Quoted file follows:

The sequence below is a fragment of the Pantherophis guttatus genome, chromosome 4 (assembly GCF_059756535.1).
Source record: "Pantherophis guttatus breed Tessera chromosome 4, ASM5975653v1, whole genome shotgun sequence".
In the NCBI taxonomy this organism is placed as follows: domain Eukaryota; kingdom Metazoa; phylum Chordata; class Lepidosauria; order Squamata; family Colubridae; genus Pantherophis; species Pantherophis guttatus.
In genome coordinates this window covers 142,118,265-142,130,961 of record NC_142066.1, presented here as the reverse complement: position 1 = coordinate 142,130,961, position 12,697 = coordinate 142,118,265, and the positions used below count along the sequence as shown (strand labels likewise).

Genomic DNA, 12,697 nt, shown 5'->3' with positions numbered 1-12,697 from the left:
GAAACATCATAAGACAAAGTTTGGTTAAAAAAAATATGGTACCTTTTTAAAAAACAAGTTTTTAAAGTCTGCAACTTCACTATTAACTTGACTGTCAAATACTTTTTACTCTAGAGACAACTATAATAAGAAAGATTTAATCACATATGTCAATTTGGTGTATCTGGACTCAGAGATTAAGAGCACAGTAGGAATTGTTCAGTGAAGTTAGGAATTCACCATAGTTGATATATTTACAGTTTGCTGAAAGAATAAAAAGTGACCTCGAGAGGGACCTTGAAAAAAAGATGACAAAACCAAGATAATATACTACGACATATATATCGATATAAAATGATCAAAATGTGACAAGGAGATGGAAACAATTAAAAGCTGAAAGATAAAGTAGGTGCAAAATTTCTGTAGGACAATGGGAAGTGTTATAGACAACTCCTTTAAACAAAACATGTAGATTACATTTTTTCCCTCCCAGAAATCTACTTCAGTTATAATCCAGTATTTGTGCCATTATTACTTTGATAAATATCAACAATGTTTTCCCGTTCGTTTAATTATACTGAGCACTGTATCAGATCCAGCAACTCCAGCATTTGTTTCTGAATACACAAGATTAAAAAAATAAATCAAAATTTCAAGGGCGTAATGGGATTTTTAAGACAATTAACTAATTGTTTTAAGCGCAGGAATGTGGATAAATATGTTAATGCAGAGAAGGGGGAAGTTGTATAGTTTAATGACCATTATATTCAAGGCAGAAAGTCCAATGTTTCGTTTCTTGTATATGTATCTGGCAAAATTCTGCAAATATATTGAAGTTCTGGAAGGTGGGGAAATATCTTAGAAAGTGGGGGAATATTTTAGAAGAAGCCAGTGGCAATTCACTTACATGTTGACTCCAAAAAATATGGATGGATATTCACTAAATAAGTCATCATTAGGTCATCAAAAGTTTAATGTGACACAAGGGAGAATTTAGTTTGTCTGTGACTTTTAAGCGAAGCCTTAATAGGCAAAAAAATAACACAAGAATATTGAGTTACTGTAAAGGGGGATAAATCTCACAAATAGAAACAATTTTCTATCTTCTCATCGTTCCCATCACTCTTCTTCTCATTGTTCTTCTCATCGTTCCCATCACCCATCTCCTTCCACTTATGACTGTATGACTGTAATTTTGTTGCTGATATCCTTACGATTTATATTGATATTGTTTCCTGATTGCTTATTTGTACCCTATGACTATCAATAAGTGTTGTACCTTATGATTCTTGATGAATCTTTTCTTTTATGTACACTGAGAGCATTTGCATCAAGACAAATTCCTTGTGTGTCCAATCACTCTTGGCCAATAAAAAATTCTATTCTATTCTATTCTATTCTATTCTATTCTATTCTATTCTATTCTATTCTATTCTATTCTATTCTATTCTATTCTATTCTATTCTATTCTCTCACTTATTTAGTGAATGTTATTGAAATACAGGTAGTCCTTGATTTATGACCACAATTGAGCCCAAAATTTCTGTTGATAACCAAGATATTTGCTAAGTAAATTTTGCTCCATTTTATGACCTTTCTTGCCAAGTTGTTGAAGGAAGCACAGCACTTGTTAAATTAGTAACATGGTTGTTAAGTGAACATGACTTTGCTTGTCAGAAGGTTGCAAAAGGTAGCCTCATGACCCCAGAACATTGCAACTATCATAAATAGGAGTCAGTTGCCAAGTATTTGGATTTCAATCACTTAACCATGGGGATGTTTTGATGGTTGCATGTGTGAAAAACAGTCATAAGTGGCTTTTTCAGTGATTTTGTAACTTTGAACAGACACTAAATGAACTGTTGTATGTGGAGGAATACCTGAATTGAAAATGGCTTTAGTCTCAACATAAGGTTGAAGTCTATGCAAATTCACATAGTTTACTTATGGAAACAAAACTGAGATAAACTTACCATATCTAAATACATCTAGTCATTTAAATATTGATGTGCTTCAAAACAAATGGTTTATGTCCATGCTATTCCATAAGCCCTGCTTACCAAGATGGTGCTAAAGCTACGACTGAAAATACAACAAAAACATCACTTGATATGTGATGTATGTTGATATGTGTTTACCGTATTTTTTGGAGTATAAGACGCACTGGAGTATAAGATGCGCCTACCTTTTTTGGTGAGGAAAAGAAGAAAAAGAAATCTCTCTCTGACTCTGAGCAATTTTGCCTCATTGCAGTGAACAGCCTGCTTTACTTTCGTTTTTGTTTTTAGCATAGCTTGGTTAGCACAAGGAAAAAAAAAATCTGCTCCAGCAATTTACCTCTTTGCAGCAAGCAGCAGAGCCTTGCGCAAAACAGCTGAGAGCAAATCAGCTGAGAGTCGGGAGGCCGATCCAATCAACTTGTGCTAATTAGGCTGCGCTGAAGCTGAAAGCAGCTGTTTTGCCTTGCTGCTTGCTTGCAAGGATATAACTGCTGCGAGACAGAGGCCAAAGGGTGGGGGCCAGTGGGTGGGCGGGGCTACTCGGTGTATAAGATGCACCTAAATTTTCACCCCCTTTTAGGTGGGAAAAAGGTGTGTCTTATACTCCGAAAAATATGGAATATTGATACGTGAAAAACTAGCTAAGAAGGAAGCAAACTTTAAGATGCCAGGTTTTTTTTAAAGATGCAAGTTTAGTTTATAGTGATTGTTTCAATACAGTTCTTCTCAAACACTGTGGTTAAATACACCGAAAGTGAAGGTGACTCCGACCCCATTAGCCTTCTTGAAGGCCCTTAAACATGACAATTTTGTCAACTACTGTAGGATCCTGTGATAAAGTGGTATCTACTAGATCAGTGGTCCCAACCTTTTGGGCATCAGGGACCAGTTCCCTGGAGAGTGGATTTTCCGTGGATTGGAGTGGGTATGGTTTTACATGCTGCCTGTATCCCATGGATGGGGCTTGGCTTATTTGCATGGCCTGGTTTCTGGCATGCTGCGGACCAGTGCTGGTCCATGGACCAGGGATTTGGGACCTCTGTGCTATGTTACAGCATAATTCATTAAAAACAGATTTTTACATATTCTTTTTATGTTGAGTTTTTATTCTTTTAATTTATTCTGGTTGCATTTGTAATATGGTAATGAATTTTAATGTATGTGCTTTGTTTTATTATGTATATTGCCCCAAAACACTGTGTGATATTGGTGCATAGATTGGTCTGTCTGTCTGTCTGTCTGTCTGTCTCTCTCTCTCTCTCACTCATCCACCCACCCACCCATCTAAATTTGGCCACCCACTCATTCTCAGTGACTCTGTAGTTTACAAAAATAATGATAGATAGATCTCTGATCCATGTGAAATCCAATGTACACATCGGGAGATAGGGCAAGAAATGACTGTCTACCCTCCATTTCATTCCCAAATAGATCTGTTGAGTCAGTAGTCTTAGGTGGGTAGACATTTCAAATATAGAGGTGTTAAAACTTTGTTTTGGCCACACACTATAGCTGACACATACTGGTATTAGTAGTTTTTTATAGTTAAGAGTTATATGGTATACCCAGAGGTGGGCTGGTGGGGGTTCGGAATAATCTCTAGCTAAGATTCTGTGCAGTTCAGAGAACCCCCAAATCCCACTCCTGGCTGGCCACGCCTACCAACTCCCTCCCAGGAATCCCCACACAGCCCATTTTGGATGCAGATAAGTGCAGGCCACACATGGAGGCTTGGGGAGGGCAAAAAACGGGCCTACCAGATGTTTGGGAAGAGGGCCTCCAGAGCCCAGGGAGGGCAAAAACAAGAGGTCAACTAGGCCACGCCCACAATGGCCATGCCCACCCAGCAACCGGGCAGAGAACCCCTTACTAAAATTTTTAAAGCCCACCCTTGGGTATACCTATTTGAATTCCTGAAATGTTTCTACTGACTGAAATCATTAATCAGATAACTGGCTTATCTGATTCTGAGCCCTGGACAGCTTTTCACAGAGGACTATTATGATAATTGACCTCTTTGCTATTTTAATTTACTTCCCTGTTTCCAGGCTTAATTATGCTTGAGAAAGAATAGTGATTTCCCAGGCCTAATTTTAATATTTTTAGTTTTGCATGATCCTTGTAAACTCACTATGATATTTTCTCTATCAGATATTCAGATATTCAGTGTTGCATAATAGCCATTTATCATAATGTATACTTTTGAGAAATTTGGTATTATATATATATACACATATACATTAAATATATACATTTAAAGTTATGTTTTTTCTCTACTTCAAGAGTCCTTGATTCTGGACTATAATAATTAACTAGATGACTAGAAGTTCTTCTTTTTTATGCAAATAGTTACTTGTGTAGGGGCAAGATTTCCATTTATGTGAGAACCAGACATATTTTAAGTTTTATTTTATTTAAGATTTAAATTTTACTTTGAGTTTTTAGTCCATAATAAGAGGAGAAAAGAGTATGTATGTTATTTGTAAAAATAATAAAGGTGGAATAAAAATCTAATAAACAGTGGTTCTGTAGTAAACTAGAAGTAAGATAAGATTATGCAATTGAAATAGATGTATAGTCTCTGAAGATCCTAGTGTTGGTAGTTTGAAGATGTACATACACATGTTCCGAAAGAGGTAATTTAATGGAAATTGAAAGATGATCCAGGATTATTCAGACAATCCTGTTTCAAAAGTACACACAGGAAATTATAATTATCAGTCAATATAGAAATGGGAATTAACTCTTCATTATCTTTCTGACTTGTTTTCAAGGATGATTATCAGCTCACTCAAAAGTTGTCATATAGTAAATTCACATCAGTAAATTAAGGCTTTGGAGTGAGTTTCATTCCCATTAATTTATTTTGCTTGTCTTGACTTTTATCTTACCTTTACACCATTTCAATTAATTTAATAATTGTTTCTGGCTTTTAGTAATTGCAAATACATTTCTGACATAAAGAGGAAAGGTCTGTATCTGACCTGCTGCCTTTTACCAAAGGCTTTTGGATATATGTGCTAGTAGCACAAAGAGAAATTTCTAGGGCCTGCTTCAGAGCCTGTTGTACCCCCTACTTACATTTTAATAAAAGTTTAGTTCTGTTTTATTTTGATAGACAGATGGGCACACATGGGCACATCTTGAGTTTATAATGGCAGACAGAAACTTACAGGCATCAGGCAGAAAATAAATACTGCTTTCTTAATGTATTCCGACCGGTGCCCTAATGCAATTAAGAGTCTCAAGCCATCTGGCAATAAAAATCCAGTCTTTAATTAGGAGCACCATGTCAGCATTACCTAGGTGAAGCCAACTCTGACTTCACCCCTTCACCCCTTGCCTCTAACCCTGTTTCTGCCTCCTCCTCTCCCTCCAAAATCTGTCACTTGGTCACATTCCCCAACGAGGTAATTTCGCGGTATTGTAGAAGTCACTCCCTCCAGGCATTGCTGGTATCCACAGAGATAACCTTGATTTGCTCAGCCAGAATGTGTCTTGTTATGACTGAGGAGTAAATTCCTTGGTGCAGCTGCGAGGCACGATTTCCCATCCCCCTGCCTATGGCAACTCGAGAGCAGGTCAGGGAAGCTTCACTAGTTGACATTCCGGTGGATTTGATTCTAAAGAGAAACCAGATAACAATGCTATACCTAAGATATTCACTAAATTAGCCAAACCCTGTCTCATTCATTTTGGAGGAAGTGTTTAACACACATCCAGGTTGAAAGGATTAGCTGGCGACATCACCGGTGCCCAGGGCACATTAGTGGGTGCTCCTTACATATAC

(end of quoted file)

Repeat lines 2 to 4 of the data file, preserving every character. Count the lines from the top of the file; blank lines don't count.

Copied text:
Source record: "Pantherophis guttatus breed Tessera chromosome 4, ASM5975653v1, whole genome shotgun sequence".
In the NCBI taxonomy this organism is placed as follows: domain Eukaryota; kingdom Metazoa; phylum Chordata; class Lepidosauria; order Squamata; family Colubridae; genus Pantherophis; species Pantherophis guttatus.
In genome coordinates this window covers 142,118,265-142,130,961 of record NC_142066.1, presented here as the reverse complement: position 1 = coordinate 142,130,961, position 12,697 = coordinate 142,118,265, and the positions used below count along the sequence as shown (strand labels likewise).